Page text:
PROMOTING A COMPREHENSIVE EMOTIONAL AND SEXUAL EDUCATION PROGRAM IN HIGHER EDUCATION. A SURVEY CONDUCTED AMONG STUDENTS OF A UNIVERSITY IN THE FRENCH SPEAKING COMMUNITY OF BELGIUM
University of Mons (BELGIUM)
About this paper:
Conference name: 15th International Technology, Education and Development Conference
Dates: 8-9 March, 2021
Location: Online Conference
Abstract:Since 2012, comprehensive emotional and sexual education is mandatory in kindergartens, primary and secondary schools of the French-Speaking Community of Belgium (Communauté française de Belgique, 2012). Schools have to implement this education through animations, or projects, focused on varied topics, depending on age and local needs: emotions, consent, puberty, sexism, gender identity, sexual orientation, contraception, sexually transmitted infections or sexual abuse. The aim of comprehensive emotional and sexual education is to train future responsible citizens and to enhance their personal development through well-being and health. However, there is no obligation to organize such a program in higher education.
In this study, we conducted a survey with the students of the University of Mons in Belgium in order to question the usefulness of a comprehensive emotional and sexual education in a university. To better understand the adequacy of such a program, we collected data about the information they received during mandatory schooling. We also tried to evaluate their knowledge about sexually transmitted infections and surveyed the types of violence or discrimination they face in the university. Results were then cross-analysed by gender. Our sample consists of 138 respondents: 114 women, 23 men and one transgender person. Almost all of them (99%) received some general information about sexuality during their mandatory schooling. However, some topics were massively mentioned by students such as sexual anatomy (92% of respondents), human reproduction (84%), contraceptive methods (84%), puberty (77%) and sexually transmitted infections (71%). Very few students received information about sexual desire and pleasure (2% of respondents); pornography (5%); sexual and reproductive rights (6%); gender identities (8%); sexist, homophobic, transphobic and sexual cyberviolence (less than10%). In addition, their knowledge was, for various important topics, clearly approximate. None of our male respondents told us they had experienced any forms of discrimination or any kind of violence. However, one-quarter of our female subjects spoke about the discrimination and violence they had to face, including sexism (18%), sexual abuse (5%), sexual cyberviolence (4%), sexist cyberviolence (3%), discrimination based on gender identity (1%) and sexual orientation (1%). Considering our results, it appears that not all students received a clear, complete, and satisfactory information during their mandatory schooling. In addition, discrimination and violence against women are still experienced by students at the University. Therefore, we think it would be relevant to provide an additional program of comprehensive emotional and sexual education intended for Higher education.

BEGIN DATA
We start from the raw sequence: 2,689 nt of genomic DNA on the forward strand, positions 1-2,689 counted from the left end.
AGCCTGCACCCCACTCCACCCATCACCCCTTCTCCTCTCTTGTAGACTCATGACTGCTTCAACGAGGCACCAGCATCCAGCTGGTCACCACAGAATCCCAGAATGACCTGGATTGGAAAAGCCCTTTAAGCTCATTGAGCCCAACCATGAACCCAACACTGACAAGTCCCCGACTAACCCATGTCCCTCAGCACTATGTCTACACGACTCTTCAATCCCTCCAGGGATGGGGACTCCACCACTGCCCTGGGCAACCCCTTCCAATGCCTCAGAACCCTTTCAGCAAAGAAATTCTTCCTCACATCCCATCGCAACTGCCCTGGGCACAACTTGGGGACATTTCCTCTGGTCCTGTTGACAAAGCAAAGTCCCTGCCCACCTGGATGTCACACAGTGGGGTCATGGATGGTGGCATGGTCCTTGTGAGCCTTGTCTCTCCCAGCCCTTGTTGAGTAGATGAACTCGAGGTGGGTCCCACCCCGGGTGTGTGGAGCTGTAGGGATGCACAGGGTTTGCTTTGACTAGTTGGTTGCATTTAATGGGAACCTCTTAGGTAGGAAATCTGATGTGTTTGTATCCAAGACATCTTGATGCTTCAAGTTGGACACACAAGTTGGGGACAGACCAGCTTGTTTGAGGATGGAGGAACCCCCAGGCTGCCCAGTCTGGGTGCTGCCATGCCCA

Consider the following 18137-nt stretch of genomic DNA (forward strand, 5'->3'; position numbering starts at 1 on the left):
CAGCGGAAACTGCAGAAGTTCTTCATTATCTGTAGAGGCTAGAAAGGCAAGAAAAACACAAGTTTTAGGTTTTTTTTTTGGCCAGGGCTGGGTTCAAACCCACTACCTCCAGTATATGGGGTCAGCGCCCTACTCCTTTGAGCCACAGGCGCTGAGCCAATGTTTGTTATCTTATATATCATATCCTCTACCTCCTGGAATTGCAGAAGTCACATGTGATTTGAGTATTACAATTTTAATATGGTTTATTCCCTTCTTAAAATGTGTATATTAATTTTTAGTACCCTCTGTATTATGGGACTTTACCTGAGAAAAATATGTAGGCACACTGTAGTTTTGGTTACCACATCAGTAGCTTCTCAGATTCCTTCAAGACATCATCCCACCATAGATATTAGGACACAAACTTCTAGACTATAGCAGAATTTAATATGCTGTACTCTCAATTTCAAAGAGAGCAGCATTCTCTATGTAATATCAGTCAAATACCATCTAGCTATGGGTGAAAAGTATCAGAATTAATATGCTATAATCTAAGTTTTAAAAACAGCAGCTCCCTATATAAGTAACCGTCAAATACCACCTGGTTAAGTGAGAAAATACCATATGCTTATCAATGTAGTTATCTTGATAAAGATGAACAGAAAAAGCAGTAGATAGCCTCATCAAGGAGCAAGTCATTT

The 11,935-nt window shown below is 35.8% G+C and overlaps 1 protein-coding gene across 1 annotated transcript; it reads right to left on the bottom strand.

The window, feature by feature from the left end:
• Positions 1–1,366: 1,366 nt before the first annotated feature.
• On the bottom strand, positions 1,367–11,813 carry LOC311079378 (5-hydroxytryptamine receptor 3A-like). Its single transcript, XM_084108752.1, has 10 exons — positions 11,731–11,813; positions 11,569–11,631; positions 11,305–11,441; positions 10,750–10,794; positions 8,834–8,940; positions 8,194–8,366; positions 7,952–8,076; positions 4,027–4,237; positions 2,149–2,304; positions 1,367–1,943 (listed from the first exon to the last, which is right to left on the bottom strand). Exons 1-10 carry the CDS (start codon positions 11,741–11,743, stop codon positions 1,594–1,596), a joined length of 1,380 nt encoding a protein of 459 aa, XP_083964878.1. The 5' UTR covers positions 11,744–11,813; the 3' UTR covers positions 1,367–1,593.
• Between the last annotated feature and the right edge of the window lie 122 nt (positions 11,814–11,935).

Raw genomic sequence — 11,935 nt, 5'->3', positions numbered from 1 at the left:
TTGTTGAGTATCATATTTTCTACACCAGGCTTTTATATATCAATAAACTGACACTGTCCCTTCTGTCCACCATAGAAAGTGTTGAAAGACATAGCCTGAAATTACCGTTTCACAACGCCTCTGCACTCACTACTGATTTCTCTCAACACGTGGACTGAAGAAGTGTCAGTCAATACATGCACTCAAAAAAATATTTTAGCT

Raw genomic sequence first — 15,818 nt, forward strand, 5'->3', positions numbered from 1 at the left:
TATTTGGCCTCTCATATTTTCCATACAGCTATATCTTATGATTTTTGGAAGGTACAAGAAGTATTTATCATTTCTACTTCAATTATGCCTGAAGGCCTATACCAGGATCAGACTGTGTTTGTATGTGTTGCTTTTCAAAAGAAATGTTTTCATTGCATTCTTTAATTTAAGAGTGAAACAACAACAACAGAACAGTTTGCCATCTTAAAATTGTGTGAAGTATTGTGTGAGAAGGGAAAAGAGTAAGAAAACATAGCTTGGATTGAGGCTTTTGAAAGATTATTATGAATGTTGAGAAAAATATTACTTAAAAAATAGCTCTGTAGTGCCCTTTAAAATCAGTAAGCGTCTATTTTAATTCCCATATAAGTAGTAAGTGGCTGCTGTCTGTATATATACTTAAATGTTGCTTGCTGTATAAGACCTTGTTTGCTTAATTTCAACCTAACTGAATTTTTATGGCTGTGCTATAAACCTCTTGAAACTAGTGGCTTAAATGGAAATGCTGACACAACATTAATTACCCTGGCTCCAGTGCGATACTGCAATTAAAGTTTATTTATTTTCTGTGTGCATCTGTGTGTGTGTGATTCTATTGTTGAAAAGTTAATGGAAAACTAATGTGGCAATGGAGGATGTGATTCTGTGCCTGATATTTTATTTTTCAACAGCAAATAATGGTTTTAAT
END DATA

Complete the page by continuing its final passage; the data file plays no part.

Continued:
Keywords: Higher Education, Comprehensive Emotional and Sexual Education, Discrimination, Violence.